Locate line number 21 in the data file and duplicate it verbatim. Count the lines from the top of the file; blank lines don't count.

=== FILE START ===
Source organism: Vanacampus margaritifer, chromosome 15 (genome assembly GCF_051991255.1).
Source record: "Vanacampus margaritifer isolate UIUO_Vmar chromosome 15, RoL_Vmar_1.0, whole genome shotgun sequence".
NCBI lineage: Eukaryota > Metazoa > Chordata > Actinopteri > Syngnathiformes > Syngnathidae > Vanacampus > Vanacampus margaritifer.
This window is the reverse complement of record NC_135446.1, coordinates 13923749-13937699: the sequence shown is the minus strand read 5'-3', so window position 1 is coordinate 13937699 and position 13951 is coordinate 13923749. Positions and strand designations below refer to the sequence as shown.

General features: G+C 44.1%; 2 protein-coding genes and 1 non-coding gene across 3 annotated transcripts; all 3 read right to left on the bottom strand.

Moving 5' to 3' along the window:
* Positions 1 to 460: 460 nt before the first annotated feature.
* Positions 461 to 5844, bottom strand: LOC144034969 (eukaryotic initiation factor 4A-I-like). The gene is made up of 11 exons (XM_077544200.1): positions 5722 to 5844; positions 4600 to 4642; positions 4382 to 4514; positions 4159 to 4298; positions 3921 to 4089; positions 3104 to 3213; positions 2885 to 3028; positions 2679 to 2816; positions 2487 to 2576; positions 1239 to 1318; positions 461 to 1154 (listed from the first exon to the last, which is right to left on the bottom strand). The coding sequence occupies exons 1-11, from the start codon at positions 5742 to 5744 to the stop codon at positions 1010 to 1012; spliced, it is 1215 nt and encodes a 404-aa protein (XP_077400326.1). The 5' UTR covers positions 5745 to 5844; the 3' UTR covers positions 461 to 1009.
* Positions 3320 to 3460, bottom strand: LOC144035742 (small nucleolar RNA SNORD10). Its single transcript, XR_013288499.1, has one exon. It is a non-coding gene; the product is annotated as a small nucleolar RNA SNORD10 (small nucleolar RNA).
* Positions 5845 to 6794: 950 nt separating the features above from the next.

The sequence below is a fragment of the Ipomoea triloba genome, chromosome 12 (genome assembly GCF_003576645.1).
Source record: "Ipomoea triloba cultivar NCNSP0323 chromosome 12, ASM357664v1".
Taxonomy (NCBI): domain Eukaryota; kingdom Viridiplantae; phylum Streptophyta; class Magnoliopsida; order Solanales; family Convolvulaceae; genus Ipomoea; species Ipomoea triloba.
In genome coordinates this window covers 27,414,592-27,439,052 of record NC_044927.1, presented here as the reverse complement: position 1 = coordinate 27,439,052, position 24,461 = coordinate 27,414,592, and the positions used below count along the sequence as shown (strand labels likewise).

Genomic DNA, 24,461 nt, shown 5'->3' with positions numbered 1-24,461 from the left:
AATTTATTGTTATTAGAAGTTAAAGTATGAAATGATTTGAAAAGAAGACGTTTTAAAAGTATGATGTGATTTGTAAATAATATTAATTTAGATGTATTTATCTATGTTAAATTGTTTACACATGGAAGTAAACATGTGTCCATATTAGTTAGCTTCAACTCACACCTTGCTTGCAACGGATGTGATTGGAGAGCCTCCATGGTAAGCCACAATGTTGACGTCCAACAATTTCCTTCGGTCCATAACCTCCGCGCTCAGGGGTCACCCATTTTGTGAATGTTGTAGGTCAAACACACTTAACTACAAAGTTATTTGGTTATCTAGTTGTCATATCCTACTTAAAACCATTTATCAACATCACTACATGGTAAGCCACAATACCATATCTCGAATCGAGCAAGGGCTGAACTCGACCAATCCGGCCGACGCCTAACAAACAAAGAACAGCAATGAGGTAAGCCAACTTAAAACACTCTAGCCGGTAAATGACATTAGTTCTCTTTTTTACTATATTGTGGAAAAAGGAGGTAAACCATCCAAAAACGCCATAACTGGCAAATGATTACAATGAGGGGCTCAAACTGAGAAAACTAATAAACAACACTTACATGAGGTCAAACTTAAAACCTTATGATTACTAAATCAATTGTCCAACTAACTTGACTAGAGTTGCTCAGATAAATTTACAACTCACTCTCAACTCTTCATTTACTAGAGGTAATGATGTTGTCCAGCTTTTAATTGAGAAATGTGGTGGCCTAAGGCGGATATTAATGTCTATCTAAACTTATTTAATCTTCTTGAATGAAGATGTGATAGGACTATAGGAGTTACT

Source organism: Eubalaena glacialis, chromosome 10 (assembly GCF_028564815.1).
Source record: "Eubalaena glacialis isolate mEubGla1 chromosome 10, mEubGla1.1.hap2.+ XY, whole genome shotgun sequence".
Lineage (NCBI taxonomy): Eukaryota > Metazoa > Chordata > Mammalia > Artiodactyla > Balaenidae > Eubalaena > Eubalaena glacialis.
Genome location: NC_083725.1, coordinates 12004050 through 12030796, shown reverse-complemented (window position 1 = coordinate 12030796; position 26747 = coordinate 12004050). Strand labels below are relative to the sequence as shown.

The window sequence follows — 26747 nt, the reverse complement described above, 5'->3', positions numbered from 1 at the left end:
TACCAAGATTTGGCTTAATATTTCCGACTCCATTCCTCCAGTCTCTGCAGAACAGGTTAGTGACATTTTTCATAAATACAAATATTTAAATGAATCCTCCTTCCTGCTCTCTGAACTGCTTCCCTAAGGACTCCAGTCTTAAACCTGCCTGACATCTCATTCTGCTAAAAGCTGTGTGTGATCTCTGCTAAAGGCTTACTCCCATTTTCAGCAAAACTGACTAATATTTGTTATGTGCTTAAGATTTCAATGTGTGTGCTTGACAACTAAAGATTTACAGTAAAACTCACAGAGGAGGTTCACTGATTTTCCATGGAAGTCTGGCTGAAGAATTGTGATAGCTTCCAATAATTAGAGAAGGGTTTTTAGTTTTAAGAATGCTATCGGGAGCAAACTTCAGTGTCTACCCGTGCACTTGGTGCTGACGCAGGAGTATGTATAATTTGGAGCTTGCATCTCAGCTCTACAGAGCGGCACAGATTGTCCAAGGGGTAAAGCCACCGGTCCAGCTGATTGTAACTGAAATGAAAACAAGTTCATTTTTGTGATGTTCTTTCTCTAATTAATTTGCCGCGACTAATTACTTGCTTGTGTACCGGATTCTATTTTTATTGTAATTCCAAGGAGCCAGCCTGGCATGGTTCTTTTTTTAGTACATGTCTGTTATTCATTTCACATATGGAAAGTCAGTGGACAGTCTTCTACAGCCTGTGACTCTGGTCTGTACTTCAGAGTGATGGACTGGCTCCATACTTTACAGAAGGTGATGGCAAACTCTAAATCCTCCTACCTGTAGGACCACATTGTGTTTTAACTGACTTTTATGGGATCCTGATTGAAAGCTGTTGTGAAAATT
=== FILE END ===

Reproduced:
The window sequence follows — 26747 nt, the reverse complement described above, 5'->3', positions numbered from 1 at the left end: